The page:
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Bryony And Roses by T Kingfisher

Bryony And Roses

by T Kingfisher

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662180,945 (4.12)7



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I thoroughly enjoyed T. Kingfisher’s retelling of the Snow Queen legend in The Raven and the Reindeer and was unable to resist this reworking of Beauty and the Beast. It’s a fairy tale I’ve always loved, ever since I was six years old and went to see the animated Disney film at the cinema for a friend’s birthday treat. There’s much to love about the traditional version, but Kingfisher’s story is delightful in a different way, offering a no-nonsense heroine, a Beast with a dry sense of humour, and brooding dark magic.

Intelligent and playful, this is a refreshing blend of canonical elements and new ideas, which keeps the story just different enough to hold you in suspense. This isn’t a story for children, not because of sex or violence, but because the underlying magic is very dark. But, for grown-ups, it offers a fresh new perspective on a familiar and much-loved tale, with a witty, intelligent and very unsentimental relationship at its heart. Definitely one to recommend for a quick, light read.

For the full review, please see my blog:
https://theidlewoman.net/2017/05/29/bryony-and-roses-t-kingfisher/ ( )
  TheIdleWoman | May 31, 2017 |
This is a delightful retelling of Beauty and the Beast.

I was impressed that it did some different things with the original story without undermining the romance. I think that bringing new things to the table with this fairytale sometimes just takes too much time and focus away from the heart of the story, and that impacts how convincing and positive the eventual romance is.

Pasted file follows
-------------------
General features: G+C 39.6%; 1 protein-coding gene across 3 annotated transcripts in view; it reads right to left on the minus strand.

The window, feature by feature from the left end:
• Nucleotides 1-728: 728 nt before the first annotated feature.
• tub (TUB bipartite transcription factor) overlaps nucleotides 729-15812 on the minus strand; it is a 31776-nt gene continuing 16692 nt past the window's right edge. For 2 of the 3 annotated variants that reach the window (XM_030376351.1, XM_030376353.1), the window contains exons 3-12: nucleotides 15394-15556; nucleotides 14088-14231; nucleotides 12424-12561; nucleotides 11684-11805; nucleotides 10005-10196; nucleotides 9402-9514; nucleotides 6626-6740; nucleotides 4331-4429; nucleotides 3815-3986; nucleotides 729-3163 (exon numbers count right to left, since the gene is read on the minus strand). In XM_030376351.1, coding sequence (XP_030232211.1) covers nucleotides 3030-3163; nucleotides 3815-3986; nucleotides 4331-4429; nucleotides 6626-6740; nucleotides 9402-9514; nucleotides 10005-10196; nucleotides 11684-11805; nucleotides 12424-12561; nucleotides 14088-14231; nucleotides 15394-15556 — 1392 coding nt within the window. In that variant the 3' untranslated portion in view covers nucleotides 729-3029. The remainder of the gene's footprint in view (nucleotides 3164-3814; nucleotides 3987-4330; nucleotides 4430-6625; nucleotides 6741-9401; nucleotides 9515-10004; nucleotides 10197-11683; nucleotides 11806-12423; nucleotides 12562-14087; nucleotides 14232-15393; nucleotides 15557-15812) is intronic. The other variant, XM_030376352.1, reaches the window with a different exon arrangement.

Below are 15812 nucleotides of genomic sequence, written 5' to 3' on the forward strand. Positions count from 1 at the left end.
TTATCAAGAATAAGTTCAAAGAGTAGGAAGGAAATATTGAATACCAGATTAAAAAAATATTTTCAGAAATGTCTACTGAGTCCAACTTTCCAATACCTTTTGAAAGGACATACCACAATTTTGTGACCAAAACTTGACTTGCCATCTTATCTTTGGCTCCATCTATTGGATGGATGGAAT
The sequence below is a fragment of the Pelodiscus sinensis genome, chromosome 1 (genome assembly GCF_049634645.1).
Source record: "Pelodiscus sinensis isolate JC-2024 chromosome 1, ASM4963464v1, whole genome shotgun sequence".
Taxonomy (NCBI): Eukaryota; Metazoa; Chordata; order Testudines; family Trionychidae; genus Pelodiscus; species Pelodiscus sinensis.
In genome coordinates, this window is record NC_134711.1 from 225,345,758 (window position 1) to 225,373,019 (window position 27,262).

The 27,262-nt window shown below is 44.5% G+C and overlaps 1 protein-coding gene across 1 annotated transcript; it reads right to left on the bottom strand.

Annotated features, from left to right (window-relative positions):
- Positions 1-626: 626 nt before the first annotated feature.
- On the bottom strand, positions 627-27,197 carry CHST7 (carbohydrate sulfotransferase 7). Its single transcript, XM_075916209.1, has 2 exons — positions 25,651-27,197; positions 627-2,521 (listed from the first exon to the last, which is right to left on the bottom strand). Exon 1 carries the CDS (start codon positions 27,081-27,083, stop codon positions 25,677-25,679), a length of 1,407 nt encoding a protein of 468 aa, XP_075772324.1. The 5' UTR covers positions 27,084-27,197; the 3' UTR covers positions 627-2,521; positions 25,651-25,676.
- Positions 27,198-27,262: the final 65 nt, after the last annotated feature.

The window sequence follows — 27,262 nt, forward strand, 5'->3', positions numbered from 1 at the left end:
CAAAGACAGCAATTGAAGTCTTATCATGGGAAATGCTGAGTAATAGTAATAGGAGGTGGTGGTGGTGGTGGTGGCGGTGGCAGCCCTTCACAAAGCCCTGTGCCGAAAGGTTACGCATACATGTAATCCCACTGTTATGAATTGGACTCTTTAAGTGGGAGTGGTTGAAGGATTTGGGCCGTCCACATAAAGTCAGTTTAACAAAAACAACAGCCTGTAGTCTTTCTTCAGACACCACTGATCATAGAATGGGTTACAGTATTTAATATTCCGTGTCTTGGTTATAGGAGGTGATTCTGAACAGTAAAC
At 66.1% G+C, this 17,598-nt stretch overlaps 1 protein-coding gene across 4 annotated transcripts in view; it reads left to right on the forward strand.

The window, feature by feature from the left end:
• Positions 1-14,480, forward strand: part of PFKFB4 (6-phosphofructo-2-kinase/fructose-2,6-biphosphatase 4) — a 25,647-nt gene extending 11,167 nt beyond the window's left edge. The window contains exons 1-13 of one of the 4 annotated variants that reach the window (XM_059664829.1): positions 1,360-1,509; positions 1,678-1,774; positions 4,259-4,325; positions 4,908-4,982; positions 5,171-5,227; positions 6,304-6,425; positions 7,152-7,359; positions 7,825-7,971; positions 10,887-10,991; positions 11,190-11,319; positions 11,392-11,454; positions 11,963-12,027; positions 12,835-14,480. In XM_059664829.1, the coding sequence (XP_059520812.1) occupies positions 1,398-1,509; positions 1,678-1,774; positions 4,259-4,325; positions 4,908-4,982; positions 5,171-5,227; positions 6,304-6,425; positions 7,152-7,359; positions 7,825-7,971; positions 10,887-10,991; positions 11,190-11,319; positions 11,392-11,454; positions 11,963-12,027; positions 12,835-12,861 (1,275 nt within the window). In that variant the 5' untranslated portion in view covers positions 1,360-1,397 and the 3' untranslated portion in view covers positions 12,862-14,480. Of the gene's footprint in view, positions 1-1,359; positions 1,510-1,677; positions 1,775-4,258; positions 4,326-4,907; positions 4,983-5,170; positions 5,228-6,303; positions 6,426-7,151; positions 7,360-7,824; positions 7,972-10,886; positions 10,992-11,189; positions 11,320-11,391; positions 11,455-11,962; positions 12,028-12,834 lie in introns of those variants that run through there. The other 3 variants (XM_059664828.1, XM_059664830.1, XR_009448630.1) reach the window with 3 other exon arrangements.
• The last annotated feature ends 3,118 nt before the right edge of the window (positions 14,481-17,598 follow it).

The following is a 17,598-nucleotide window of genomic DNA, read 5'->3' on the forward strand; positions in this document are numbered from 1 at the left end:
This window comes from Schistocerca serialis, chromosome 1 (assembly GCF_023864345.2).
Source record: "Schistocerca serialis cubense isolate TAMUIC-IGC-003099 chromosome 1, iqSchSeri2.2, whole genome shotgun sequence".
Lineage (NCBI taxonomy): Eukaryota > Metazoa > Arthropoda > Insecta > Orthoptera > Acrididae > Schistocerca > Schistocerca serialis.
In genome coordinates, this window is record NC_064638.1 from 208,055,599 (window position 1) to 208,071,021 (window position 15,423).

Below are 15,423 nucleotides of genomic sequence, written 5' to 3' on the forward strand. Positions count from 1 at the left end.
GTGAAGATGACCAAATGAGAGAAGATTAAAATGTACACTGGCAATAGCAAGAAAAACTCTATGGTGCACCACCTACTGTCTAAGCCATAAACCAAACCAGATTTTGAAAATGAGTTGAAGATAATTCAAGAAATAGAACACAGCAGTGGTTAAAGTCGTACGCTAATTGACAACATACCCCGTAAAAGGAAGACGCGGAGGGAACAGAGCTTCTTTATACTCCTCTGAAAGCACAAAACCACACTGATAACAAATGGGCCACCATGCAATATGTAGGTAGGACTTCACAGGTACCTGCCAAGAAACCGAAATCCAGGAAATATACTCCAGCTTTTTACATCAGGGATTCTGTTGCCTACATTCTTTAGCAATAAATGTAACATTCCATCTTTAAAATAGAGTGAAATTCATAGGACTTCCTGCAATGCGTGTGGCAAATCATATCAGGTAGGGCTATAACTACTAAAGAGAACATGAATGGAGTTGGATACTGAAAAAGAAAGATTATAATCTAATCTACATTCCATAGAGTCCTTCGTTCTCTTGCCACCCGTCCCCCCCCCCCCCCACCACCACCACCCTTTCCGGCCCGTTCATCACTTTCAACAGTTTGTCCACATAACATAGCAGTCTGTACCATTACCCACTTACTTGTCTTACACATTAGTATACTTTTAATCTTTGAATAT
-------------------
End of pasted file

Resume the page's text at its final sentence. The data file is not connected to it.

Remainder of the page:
That’s not the case here. Quite the opposite.

I loved the dynamic between Bryony and the Beast.

I was also impressed with the way Bryony and Roses is partly inspired by, and a response to, Robin McKinley's Rose Daughter, and yet it is clearly its own story. (It reminded me of a cross between Rose Daughter and another fantasy novel book about roses that I quite like and would mention by name if the connection didn't feel so spoilery.)

Bryony is a gardener, but she's particular sort of gardener, with a different relationship to roses. She is also, even though she lives in a pre-industrial kingdom, much more modern in her manner of speech and attitudes. I saw some reviews complaining about this, but I really liked it - this isn't trying to be historical fantasy so why not do something like that, something different?

“I did bring seeds,” she admitted. “But some of these plants are my friends. I wasn’t going to just leave them.” She ruffled her fingers through the lavender.
“Oh good,” said the Beast dryly. “Here I was afraid that I had kidnapped a sane person by mistake.”
( )
  Herenya | Sep 22, 2016 |
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For my mom, from whom I probably inherited the gardening thing.
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She was going to die because of the rutabagas.
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A retelling of Beauty and the Beast.
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MODERN & CONTEMPORARY FICTION (POST C 1945). When Bryony is caught in a snowstorm and takes refuge in an abandoned manor, she stumbles into a house full of dark enchantments. Is the Beast that lives there her captor or a fellow prisoner?

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